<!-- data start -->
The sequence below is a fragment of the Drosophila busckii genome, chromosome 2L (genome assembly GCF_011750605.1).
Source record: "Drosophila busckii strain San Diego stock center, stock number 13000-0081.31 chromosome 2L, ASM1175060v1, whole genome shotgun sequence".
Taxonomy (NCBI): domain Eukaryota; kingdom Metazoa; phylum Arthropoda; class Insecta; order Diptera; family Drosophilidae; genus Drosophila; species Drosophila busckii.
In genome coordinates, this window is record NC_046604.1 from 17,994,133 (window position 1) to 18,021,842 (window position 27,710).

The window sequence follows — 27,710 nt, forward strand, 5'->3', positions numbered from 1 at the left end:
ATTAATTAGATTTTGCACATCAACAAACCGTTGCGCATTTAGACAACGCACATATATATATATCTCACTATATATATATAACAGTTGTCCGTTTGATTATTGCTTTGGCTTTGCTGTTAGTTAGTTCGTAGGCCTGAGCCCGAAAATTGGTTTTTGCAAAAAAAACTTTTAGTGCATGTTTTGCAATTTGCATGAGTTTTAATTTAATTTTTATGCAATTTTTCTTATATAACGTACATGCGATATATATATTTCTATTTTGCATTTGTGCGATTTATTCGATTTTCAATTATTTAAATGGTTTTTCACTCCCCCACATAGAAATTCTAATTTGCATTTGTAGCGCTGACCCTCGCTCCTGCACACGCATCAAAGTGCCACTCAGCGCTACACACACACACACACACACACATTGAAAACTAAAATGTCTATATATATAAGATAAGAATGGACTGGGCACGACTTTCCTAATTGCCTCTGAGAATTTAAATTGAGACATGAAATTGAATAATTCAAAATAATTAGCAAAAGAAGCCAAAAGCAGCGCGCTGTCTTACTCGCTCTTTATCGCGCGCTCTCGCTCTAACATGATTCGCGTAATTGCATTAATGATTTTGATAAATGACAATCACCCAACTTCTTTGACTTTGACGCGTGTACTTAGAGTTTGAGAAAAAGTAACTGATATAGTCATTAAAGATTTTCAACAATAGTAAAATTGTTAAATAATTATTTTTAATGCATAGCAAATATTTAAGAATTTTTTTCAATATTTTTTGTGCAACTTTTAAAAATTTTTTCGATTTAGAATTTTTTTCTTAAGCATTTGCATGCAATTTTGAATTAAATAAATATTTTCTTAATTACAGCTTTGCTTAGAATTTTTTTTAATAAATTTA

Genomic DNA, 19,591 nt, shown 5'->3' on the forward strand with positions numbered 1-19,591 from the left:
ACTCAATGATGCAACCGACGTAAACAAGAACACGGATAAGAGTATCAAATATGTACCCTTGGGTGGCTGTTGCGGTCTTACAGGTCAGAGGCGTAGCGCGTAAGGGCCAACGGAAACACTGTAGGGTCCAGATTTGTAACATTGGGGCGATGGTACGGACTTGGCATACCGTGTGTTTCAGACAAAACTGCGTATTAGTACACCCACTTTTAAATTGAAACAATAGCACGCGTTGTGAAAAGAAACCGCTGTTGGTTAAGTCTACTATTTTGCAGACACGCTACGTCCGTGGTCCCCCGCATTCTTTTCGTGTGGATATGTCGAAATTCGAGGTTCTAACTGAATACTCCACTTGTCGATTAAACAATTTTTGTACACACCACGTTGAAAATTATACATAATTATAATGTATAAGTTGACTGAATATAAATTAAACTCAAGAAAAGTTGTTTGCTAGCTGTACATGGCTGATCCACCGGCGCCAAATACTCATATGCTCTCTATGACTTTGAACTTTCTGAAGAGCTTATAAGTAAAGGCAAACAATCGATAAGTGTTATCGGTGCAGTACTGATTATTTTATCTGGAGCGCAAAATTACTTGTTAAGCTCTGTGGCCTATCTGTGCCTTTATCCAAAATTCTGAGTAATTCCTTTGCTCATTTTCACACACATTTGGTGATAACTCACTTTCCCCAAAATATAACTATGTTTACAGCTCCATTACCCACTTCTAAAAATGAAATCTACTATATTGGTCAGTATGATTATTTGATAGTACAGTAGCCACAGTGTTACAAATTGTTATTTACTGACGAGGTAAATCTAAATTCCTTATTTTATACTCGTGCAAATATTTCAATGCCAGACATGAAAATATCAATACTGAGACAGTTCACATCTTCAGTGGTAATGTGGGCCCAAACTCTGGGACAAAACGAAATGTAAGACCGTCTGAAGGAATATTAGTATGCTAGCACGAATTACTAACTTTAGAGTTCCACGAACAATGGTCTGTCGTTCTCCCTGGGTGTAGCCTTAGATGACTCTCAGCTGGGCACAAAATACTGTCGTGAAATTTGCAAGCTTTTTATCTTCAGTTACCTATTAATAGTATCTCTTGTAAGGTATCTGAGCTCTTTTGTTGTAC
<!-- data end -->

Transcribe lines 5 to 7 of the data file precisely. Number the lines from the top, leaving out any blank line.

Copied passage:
The window sequence follows — 27,710 nt, forward strand, 5'->3', positions numbered from 1 at the left end:
ATTAATTAGATTTTGCACATCAACAAACCGTTGCGCATTTAGACAACGCACATATATATATATCTCACTATATATATATAACAGTTGTCCGTTTGATTATTGCTTTGGCTTTGCTGTTAGTTAGTTCGTAGGCCTGAGCCCGAAAATTGGTTTTTGCAAAAAAAACTTTTAGTGCATGTTTTGCAATTTGCATGAGTTTTAATTTAATTTTTATGCAATTTTTCTTATATAACGTACATGCGATATATATATTTCTATTTTGCATTTGTGCGATTTATTCGATTTTCAATTATTTAAATGGTTTTTCACTCCCCCACATAGAAATTCTAATTTGCATTTGTAGCGCTGACCCTCGCTCCTGCACACGCATCAAAGTGCCACTCAGCGCTACACACACACACACACACACACATTGAAAACTAAAATGTCTATATATATAAGATAAGAATGGACTGGGCACGACTTTCCTAATTGCCTCTGAGAATTTAAATTGAGACATGAAATTGAATAATTCAAAATAATTAGCAAAAGAAGCCAAAAGCAGCGCGCTGTCTTACTCGCTCTTTATCGCGCGCTCTCGCTCTAACATGATTCGCGTAATTGCATTAATGATTTTGATAAATGACAATCACCCAACTTCTTTGACTTTGACGCGTGTACTTAGAGTTTGAGAAAAAGTAACTGATATAGTCATTAAAGATTTTCAACAATAGTAAAATTGTTAAATAATTATTTTTAATGCATAGCAAATATTTAAGAATTTTTTTCAATATTTTTTGTGCAACTTTTAAAAATTTTTTCGATTTAGAATTTTTTTCTTAAGCATTTGCATGCAATTTTGAATTAAATAAATATTTTCTTAATTACAGCTTTGCTTAGAATTTTTTTTAATAAATTTA

Genomic DNA, 19,591 nt, shown 5'->3' on the forward strand with positions numbered 1-19,591 from the left: